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To battle racism, Roma scale Europe's ivory tower

Even in the vaunted halls of higher learning, Europe's Roma minority is subject to flagrant prejudices. Now activists are trying to equip them to fight back via graduate-level education.

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    A student in Central European University's Roma Access Program speaks in a classroom at CEU in Budapest, Hungary, in late April.
    Courtesy of Central European University
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The accusation – that Roma mothers willingly accept evaluation of their children as mentally disabled so that they can reap social benefits – was not unusual. Indeed, it's hardly the worst claim made about the Roma, Europe's most marginalized minority. Similarly racist claims can be heard on any street corner across the continent.

What made it particularly frustrating for Jelena Jovanovic, a Roma woman from Serbia, was not what it said, but where she encountered it: in a Serbian academic journal.

Ms. Jovanovic says that this type of cultural racism, that fails to analyze poverty or structural discrimination, is rampant in academia. “There has been no one to challenge this,” she says.

But now she’s one of many young Roma developing the intellectual savvy to hold such scholars accountable for the prejudices they perpetuate.

A program at Central European University (CEU) in Budapest, where Jovanovic is an alumna, aims not to just produce a few “black swans,” as one leader puts it, but build a new academic force in Europe, of Roma masters’ students and PhDs, who go onto become professors, policy analysts, and even politicians.

It's been heralded among those who work towards minority rights in the region. “I think that if a minority has their intellectuals, their elite, they have more chance to articulate their interests, and they can play greater roles in politics, in the economy, or in healthcare,” says Eva Deak, the director of the Partners Hungary Foundation, an NGO in Budapest working towards minority rights.

Racism from the top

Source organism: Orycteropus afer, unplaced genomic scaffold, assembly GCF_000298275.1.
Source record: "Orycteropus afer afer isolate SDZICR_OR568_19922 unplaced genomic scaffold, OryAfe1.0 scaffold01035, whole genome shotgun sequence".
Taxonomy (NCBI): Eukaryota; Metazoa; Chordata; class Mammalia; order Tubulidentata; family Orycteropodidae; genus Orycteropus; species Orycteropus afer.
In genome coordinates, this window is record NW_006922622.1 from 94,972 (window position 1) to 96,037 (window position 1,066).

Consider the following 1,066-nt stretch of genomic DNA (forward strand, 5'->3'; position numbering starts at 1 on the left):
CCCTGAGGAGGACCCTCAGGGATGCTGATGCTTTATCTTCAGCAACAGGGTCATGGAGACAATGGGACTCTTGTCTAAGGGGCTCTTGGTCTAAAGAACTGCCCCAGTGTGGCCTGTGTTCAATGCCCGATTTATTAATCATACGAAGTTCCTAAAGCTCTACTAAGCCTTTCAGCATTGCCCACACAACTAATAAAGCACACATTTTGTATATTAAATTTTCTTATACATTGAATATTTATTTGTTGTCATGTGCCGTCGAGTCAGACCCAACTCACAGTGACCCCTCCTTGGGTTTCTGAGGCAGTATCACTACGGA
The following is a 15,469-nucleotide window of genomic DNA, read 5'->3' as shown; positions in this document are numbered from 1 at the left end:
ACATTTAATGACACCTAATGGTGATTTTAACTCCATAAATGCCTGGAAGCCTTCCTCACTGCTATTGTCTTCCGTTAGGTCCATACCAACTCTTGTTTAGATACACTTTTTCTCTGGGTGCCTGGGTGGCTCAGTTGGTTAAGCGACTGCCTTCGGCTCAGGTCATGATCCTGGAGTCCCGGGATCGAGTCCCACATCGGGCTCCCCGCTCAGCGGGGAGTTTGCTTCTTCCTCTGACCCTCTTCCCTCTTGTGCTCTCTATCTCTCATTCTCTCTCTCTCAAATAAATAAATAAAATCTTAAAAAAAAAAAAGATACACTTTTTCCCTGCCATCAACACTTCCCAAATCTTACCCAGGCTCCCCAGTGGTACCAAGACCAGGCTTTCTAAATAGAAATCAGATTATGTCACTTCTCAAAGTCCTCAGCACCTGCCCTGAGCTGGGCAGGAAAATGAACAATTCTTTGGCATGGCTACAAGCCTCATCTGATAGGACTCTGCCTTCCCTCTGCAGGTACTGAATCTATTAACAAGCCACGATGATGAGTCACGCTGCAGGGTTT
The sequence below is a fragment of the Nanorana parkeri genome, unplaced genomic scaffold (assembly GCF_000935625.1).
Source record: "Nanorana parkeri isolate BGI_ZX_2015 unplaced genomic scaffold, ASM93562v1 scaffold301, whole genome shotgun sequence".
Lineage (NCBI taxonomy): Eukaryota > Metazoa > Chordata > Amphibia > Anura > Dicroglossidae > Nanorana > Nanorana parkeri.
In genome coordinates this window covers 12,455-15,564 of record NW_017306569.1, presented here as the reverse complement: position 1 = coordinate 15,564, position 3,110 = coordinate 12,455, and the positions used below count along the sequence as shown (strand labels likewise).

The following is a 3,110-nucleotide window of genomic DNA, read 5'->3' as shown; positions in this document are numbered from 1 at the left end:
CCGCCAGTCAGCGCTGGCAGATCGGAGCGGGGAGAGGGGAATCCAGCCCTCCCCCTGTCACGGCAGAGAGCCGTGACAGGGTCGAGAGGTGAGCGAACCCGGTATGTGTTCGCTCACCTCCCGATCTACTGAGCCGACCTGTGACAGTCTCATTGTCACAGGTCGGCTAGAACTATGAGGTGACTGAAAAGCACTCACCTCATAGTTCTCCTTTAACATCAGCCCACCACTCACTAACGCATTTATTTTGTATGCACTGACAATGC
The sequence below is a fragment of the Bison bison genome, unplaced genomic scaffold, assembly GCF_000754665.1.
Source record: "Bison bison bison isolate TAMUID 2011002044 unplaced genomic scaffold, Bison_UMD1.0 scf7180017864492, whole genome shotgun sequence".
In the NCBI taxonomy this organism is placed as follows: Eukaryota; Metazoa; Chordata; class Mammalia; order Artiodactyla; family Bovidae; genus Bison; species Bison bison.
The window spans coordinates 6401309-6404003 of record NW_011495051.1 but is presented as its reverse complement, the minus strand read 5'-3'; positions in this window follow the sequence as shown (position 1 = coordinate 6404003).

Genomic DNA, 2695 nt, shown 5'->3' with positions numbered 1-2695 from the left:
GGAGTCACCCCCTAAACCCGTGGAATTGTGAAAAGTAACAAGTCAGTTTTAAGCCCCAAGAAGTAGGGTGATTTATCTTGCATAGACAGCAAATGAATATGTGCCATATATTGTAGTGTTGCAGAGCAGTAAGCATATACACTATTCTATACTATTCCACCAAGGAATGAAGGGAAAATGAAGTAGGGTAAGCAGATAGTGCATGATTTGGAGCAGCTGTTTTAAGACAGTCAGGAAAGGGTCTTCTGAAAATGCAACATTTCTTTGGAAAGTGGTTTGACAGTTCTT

Despite two decades of efforts by the Roma rights movements, Roma, who migrated largely to Europe from South Asia centuries ago, remain profoundly disadvantaged. Ninety percent live below the poverty line. Only 15 percent say they have completed upper secondary education, compared to 70 percent of the population at large, according to a 2012 European Union-United Nations study of 11 EU countries.

It is not that there are not already Roma role models, from politicians to artists. But Gabor Daroczi, director of Romaversitas Foundation, an organization that supports Roma students studying undergraduate degrees, says that there is no critical mass. Thus, most Roma leaders are considered “black swans,” he says. “They say, you are the exception. You are not like the others. They forget we come from the very same ghettos.”

And while Roma are depicted as thieves and swindlers in popular culture, many say that the racism is worst when it comes from the top – the "educated" elite who should know better. In Hungary, when one leading journalist wrote that they behaved “like animals” in 2013, the outcry was loud, but no one was shocked. Outside of the EU their situation tends to be even more precarious.

CEU began its Roma Access Programs (RAP), which includes the Roma Graduate Preparation Program, to empower Roma to respond to such ignorance and racism. In operation since 2004, the prep program differs from others in that it specifically serves as a bridge to graduate study, in English, essentially fast-tracking a generation of Roma leadership. A newer program is intended to get English up to the graduate level.